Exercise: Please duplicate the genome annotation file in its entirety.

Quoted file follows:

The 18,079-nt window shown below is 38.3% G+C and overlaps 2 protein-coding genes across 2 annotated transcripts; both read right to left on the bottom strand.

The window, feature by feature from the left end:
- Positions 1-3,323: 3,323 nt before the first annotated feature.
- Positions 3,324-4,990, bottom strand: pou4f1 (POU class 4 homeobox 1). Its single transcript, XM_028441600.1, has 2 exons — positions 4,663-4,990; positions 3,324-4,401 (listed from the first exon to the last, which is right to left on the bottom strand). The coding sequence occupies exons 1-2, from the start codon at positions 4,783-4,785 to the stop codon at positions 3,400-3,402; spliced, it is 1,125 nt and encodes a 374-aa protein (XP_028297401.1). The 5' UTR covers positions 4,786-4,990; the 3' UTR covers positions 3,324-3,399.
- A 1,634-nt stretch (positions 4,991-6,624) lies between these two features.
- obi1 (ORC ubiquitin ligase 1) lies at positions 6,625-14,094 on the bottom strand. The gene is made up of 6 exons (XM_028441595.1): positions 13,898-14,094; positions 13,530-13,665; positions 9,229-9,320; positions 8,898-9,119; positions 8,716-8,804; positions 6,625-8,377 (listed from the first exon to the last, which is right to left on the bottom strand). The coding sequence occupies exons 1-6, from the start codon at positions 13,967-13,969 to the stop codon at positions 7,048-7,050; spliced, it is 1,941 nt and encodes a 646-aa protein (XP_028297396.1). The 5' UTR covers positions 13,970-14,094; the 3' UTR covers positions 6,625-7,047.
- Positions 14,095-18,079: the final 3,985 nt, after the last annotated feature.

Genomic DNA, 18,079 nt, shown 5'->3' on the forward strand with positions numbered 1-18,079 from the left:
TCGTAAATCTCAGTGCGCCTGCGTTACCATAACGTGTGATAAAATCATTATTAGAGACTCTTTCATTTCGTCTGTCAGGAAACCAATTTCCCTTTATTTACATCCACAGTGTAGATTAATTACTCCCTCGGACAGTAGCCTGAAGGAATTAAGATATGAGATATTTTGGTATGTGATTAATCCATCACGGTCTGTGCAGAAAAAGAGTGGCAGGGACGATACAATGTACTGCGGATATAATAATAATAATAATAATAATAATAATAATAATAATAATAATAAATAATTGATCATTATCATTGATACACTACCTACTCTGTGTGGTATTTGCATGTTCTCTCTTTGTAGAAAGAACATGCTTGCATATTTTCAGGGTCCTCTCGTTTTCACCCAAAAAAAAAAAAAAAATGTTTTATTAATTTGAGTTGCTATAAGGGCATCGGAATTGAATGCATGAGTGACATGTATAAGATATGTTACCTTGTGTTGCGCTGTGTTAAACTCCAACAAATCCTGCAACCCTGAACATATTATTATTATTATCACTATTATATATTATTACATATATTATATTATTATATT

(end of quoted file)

The 18,079-nt window shown below is 38.3% G+C and overlaps 2 protein-coding genes across 2 annotated transcripts; both read right to left on the bottom strand.

The window, feature by feature from the left end:
- Positions 1-3,323: 3,323 nt before the first annotated feature.
- Positions 3,324-4,990, bottom strand: pou4f1 (POU class 4 homeobox 1). Its single transcript, XM_028441600.1, has 2 exons — positions 4,663-4,990; positions 3,324-4,401 (listed from the first exon to the last, which is right to left on the bottom strand). The coding sequence occupies exons 1-2, from the start codon at positions 4,783-4,785 to the stop codon at positions 3,400-3,402; spliced, it is 1,125 nt and encodes a 374-aa protein (XP_028297401.1). The 5' UTR covers positions 4,786-4,990; the 3' UTR covers positions 3,324-3,399.
- A 1,634-nt stretch (positions 4,991-6,624) lies between these two features.
- obi1 (ORC ubiquitin ligase 1) lies at positions 6,625-14,094 on the bottom strand. The gene is made up of 6 exons (XM_028441595.1): positions 13,898-14,094; positions 13,530-13,665; positions 9,229-9,320; positions 8,898-9,119; positions 8,716-8,804; positions 6,625-8,377 (listed from the first exon to the last, which is right to left on the bottom strand). The coding sequence occupies exons 1-6, from the start codon at positions 13,967-13,969 to the stop codon at positions 7,048-7,050; spliced, it is 1,941 nt and encodes a 646-aa protein (XP_028297396.1). The 5' UTR covers positions 13,970-14,094; the 3' UTR covers positions 6,625-7,047.
- Positions 14,095-18,079: the final 3,985 nt, after the last annotated feature.

Genomic DNA, 18,079 nt, shown 5'->3' on the forward strand with positions numbered 1-18,079 from the left:
TCGTAAATCTCAGTGCGCCTGCGTTACCATAACGTGTGATAAAATCATTATTAGAGACTCTTTCATTTCGTCTGTCAGGAAACCAATTTCCCTTTATTTACATCCACAGTGTAGATTAATTACTCCCTCGGACAGTAGCCTGAAGGAATTAAGATATGAGATATTTTGGTATGTGATTAATCCATCACGGTCTGTGCAGAAAAAGAGTGGCAGGGACGATACAATGTACTGCGGATATAATAATAATAATAATAATAATAATAATAATAATAATAATAATAAATAATTGATCATTATCATTGATACACTACCTACTCTGTGTGGTATTTGCATGTTCTCTCTTTGTAGAAAGAACATGCTTGCATATTTTCAGGGTCCTCTCGTTTTCACCCAAAAAAAAAAAAAAAATGTTTTATTAATTTGAGTTGCTATAAGGGCATCGGAATTGAATGCATGAGTGACATGTATAAGATATGTTACCTTGTGTTGCGCTGTGTTAAACTCCAACAAATCCTGCAACCCTGAACATATTATTATTATTATCACTATTATATATTATTACATATATTATATTATTATATT